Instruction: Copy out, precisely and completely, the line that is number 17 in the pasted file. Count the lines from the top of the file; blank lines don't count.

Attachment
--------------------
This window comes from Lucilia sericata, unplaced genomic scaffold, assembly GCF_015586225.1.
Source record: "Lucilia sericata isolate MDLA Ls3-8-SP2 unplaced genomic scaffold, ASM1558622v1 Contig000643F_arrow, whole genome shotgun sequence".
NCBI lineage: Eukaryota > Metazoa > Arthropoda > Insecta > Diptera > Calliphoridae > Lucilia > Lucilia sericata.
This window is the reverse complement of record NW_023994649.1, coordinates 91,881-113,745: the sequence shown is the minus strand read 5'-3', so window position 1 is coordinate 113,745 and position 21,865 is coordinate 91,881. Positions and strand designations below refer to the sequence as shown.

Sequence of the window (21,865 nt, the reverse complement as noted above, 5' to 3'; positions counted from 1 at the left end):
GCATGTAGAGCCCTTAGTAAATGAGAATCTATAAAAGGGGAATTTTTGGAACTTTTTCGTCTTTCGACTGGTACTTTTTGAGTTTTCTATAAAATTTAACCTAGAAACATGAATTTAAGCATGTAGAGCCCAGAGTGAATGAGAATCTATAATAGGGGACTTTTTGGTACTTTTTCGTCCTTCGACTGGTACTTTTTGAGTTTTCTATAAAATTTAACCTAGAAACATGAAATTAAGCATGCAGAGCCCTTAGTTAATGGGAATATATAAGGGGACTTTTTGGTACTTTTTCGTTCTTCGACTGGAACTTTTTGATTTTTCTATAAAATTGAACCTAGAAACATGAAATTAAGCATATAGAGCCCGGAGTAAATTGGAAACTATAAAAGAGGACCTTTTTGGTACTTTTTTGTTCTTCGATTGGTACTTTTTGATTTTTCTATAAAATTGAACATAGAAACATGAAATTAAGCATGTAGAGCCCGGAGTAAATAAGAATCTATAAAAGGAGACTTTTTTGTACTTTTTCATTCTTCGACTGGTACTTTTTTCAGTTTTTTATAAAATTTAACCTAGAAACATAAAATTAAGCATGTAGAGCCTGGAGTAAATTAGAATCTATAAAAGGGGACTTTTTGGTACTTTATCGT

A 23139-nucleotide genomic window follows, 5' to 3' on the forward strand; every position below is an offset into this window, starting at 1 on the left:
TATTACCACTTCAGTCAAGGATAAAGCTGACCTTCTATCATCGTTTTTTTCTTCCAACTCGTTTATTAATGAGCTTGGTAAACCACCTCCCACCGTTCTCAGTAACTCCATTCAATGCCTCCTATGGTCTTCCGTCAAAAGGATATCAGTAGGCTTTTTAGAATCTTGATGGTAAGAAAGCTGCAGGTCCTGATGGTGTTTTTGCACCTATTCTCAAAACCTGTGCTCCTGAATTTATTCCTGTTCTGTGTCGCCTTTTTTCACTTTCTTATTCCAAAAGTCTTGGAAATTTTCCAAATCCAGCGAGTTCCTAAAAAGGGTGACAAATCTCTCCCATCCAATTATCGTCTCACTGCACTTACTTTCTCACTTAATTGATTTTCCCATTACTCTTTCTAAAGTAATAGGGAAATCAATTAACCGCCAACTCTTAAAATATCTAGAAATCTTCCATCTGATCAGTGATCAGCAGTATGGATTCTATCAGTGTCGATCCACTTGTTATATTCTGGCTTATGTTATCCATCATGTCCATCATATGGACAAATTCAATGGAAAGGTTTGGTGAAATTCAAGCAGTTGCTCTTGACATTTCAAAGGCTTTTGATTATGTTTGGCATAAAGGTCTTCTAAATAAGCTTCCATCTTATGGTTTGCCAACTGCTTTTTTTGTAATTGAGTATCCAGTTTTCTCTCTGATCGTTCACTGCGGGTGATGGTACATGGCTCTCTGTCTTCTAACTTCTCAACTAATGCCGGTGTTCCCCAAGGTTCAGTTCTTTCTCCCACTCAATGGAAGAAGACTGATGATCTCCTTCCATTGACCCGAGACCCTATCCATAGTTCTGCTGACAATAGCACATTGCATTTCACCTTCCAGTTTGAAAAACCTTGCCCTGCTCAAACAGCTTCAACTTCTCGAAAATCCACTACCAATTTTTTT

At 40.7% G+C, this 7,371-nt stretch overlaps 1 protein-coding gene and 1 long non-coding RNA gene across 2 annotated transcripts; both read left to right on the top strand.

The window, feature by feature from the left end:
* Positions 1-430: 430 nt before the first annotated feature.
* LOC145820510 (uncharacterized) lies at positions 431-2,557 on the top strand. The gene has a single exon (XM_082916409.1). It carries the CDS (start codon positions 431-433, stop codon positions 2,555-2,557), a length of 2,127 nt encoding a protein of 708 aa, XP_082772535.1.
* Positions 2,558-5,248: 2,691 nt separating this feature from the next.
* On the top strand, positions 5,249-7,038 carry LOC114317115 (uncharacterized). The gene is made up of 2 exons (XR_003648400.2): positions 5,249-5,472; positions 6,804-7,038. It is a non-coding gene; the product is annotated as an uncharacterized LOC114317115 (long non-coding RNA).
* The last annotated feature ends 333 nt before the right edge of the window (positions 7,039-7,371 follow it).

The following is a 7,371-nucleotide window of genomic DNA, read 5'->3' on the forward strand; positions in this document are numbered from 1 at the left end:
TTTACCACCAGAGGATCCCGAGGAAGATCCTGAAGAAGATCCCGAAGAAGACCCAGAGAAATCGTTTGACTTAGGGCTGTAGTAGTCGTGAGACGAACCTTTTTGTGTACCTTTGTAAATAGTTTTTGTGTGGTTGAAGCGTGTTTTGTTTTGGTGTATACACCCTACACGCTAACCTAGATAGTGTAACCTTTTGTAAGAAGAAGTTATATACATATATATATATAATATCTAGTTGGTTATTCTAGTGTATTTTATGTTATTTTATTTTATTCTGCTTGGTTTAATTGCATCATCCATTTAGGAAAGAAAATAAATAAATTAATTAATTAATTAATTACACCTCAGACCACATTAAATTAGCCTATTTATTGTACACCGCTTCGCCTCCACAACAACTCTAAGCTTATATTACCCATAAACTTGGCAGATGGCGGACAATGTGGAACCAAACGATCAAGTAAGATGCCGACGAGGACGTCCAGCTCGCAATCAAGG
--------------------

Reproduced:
TTTACCACCAGAGGATCCCGAGGAAGATCCTGAAGAAGATCCCGAAGAAGACCCAGAGAAATCGTTTGACTTAGGGCTGTAGTAGTCGTGAGACGAACCTTTTTGTGTACCTTTGTAAATAGTTTTTGTGTGGTTGAAGCGTGTTTTGTTTTGGTGTATACACCCTACACGCTAACCTAGATAGTGTAACCTTTTGTAAGAAGAAGTTATATACATATATATATATAATATCTAGTTGGTTATTCTAGTGTATTTTATGTTATTTTATTTTATTCTGCTTGGTTTAATTGCATCATCCATTTAGGAAAGAAAATAAATAAATTAATTAATTAATTAATTACACCTCAGACCACATTAAATTAGCCTATTTATTGTACACCGCTTCGCCTCCACAACAACTCTAAGCTTATATTACCCATAAACTTGGCAGATGGCGGACAATGTGGAACCAAACGATCAAGTAAGATGCCGACGAGGACGTCCAGCTCGCAATCAAGG